PiicoDev Capacitive Touch Sensor (CE07816)

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Add user control to your project with three touch pad inputs.

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Are there any instructions for the Capacitive Touch Sensor for basic wiring?
Are the 3 pins up the top for outputs? And are the 3 pins on the side for touch inputs?


Welcome Adam!!

Which dev board are you using? Instructions and connection guides can be found on the product page for the 3 main dev boards.

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I’m not using a dev board. I was hoping the 3 pins at the top are 3.3v outputs that switch on when the touch pads are touched. Is that correct?


Hi Adam
If you look at the schematic on the product page you will see that the 3 pins on the end and side are wired together for external inputs then to the on board sensors. I believe this is for flexibility in connecting as the end pins can accept a 2.54mm header strip and the side are apparently for alligator clip connection.

The output is I2C via the header pin connection points at the bottom or the 2 connectors.

I note that Core have sensibly made the I2C pull up resistors an option, good thinking.

It might help if it were known exactly what you are using.
Cheers Bob


Hey @Adam256248 and @Robert93820,

You’re exactly right Bob, it is purely just an electrical connection to the surface of each switch, so rather than using the touch pads that are provided on the face of the sensor, you can instead either use some 0.1" headers, alligator clips, or just solder directly to those pins to use some other item such as the blade of these scissors that Michael is demonstrating as the touch point for the switch. This is the same trick that some (usually old) lamps used to use to turn on when you tap the base.

Unfortunately you’ll probably want to use a MicroPython supporting board to use this sensor, the only way to communicate with it is via I2C. We’ve got a few tutorials up for this sensor in particular:

p.s. conveniently .1" or 2.54mm pitch through-hole pads like this work really well with pogo pins for testing manufactured stock in bulk :wink:

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Thanks, I’ve attached a picture, is that the output?

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Hi Adam,

You’ll need a microcontroller to interpret the signals from the sensor.
Something like this provides a HIGH LOW digital output: Capacative touch sensor | Core Electronics Australia


Hi Adam,

The PiicoDev capacitive touch sensor doesn’t have an output connector per channel, it’s a sensor using an I2C interface.
There are two way to connect to the sensor to an I2C bus to read the output. You can use the 4 wire PiicoDev connectors, or you can solder header pins onto the device and access the 4 pins required for I2C communication that way.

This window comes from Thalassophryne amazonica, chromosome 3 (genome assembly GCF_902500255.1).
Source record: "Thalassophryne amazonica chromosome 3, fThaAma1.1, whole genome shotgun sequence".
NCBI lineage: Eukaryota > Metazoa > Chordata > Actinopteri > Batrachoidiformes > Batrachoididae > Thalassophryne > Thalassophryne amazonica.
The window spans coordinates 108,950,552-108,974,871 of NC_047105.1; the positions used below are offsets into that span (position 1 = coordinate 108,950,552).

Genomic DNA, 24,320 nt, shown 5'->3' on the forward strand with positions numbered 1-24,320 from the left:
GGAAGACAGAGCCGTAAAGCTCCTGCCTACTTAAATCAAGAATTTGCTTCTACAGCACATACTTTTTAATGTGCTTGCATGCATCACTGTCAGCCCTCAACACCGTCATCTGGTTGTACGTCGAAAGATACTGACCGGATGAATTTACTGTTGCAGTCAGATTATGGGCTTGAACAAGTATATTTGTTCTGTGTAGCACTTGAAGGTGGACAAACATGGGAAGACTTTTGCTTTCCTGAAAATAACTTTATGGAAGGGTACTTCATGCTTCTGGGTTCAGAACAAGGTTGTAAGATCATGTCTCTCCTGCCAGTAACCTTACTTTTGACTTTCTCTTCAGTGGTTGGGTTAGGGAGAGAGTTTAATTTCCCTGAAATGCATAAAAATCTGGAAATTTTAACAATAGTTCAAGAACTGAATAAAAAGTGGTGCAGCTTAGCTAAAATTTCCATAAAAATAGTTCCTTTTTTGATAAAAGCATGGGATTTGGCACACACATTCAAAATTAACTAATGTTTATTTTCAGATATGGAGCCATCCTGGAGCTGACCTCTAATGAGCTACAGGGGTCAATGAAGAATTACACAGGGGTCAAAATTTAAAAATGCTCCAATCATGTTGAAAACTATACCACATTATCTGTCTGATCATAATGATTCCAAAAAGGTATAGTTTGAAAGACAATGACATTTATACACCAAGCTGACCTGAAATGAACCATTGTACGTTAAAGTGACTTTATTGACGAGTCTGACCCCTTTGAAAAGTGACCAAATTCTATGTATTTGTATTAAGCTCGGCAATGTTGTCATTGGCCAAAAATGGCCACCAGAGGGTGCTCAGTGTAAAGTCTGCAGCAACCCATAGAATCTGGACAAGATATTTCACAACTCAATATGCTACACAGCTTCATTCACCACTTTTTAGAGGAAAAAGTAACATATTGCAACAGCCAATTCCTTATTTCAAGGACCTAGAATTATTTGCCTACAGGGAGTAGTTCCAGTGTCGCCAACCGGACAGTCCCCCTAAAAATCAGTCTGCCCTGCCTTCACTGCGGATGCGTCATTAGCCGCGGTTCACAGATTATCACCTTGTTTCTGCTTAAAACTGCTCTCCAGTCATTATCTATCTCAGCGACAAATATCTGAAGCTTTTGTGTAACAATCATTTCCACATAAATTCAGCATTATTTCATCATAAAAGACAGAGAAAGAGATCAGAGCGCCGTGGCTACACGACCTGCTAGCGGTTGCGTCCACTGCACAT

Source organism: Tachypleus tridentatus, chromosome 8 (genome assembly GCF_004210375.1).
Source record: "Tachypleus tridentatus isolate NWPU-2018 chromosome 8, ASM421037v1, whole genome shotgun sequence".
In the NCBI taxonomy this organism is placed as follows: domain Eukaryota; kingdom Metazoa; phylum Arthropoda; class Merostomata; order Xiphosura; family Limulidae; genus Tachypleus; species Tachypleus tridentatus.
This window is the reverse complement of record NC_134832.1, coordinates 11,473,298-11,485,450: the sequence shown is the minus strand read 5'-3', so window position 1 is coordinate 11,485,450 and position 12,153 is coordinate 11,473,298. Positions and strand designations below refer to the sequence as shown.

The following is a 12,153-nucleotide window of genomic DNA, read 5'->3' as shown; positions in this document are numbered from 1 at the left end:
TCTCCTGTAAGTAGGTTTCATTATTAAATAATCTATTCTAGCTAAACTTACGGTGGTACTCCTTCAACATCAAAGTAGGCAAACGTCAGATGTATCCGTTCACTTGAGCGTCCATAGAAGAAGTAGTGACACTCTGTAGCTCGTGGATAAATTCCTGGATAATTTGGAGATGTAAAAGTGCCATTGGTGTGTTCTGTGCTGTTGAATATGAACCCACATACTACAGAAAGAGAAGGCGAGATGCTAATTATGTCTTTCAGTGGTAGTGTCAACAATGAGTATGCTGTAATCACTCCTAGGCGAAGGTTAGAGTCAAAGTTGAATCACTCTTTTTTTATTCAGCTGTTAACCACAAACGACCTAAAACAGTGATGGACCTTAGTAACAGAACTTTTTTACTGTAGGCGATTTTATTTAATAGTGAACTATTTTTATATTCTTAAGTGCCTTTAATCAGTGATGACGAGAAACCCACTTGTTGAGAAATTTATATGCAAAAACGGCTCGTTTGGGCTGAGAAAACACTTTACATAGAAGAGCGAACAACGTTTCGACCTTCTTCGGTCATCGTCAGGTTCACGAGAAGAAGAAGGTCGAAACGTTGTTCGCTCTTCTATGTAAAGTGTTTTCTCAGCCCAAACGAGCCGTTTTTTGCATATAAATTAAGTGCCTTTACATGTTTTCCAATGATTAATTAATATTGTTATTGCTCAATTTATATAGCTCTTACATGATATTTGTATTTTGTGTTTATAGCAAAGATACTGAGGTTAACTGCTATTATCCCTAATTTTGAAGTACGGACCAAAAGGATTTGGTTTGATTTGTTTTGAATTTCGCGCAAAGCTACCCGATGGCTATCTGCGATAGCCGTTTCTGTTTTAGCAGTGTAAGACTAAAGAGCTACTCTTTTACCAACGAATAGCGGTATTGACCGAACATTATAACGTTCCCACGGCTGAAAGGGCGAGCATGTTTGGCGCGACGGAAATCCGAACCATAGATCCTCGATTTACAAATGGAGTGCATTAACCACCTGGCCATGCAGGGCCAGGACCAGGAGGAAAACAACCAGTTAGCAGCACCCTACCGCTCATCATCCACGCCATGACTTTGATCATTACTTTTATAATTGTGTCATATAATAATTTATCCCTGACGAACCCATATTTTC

This guide outlines how I2C communications work using Arduino as an example if you’re not familiar.


No, that’s just a cuttable connection to the I2C pull up resistors.

The input and output uses SDA and SCL for Serial DAta and Serial CLock respectively to communicate with a breakout board via I2C.

They’re also connected to this custom JST-SH connection to be cross compatible with the rest of the PiicoDev range of modules and adapters:


Here are some other Capacitve touch sensors that instead of using I2C and Serial communication, simply have power, ground and an output pin. All have fairly wide operating voltage ranges and should be fine to run at 3 - 3.3V:

And this module is toggle-able, meaning that it’ll stay on or off until it is tapped again, rather than only when being touched:

Does the I2C output act as a 3.3v output? so I can connect it to a relay switch without requiring any other chips?

when the touch sensors are touched is there a 3.3v output from the I2C?

I also want it to have jog output

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Not directly no.

I2C stands for Inter-Integrated-Circuit, it’s a way for microcontrollers and modules to communicate. It can be imagined like a conversation on a telephone, but with bits rather than words.

If you just want a digital On-Off 3.3V output the modules I linked in my last response should do the trick, although you’ll want to make sure that they can output enough current to drive your relay (which I suspect they may not be able to, although I could be wrong)

OK great. Do the the other modules have jog output? (On when touched, off when released)?

Hi Adam,

There are two variants, one is a toggle, the other momentary:

If you want more granularity/control than that, you’ll probably need to get a microcontroller involved.

Let us know if this sparks further questions!

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